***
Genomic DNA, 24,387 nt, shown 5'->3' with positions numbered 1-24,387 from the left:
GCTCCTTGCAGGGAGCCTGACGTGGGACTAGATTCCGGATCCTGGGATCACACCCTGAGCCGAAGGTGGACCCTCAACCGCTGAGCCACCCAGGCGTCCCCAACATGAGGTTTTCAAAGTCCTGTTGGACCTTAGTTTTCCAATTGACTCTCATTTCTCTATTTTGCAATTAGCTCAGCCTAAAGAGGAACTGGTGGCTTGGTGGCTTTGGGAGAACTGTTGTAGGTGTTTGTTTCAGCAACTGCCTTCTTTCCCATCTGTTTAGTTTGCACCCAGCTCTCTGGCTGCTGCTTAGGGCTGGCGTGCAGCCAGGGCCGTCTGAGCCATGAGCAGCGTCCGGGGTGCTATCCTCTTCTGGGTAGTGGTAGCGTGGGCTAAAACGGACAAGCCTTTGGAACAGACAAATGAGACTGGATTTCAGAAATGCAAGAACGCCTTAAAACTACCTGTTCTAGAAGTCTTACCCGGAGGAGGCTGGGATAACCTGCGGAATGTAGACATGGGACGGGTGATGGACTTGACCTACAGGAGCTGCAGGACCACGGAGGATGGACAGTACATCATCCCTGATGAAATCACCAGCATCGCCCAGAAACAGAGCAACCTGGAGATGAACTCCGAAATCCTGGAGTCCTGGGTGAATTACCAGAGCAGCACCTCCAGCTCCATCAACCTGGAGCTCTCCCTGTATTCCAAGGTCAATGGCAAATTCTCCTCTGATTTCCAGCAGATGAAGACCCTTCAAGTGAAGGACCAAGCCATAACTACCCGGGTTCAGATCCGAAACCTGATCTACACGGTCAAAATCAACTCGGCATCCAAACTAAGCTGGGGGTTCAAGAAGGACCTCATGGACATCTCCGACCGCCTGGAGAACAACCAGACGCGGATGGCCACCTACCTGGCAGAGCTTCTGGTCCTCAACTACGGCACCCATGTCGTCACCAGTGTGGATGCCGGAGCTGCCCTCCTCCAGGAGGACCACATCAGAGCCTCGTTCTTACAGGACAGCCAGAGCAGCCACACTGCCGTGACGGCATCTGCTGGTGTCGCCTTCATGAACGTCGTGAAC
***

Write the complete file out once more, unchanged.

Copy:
Genomic DNA, 24,387 nt, shown 5'->3' with positions numbered 1-24,387 from the left:
GCTCCTTGCAGGGAGCCTGACGTGGGACTAGATTCCGGATCCTGGGATCACACCCTGAGCCGAAGGTGGACCCTCAACCGCTGAGCCACCCAGGCGTCCCCAACATGAGGTTTTCAAAGTCCTGTTGGACCTTAGTTTTCCAATTGACTCTCATTTCTCTATTTTGCAATTAGCTCAGCCTAAAGAGGAACTGGTGGCTTGGTGGCTTTGGGAGAACTGTTGTAGGTGTTTGTTTCAGCAACTGCCTTCTTTCCCATCTGTTTAGTTTGCACCCAGCTCTCTGGCTGCTGCTTAGGGCTGGCGTGCAGCCAGGGCCGTCTGAGCCATGAGCAGCGTCCGGGGTGCTATCCTCTTCTGGGTAGTGGTAGCGTGGGCTAAAACGGACAAGCCTTTGGAACAGACAAATGAGACTGGATTTCAGAAATGCAAGAACGCCTTAAAACTACCTGTTCTAGAAGTCTTACCCGGAGGAGGCTGGGATAACCTGCGGAATGTAGACATGGGACGGGTGATGGACTTGACCTACAGGAGCTGCAGGACCACGGAGGATGGACAGTACATCATCCCTGATGAAATCACCAGCATCGCCCAGAAACAGAGCAACCTGGAGATGAACTCCGAAATCCTGGAGTCCTGGGTGAATTACCAGAGCAGCACCTCCAGCTCCATCAACCTGGAGCTCTCCCTGTATTCCAAGGTCAATGGCAAATTCTCCTCTGATTTCCAGCAGATGAAGACCCTTCAAGTGAAGGACCAAGCCATAACTACCCGGGTTCAGATCCGAAACCTGATCTACACGGTCAAAATCAACTCGGCATCCAAACTAAGCTGGGGGTTCAAGAAGGACCTCATGGACATCTCCGACCGCCTGGAGAACAACCAGACGCGGATGGCCACCTACCTGGCAGAGCTTCTGGTCCTCAACTACGGCACCCATGTCGTCACCAGTGTGGATGCCGGAGCTGCCCTCCTCCAGGAGGACCACATCAGAGCCTCGTTCTTACAGGACAGCCAGAGCAGCCACACTGCCGTGACGGCATCTGCTGGTGTCGCCTTCATGAACGTCGTGAAC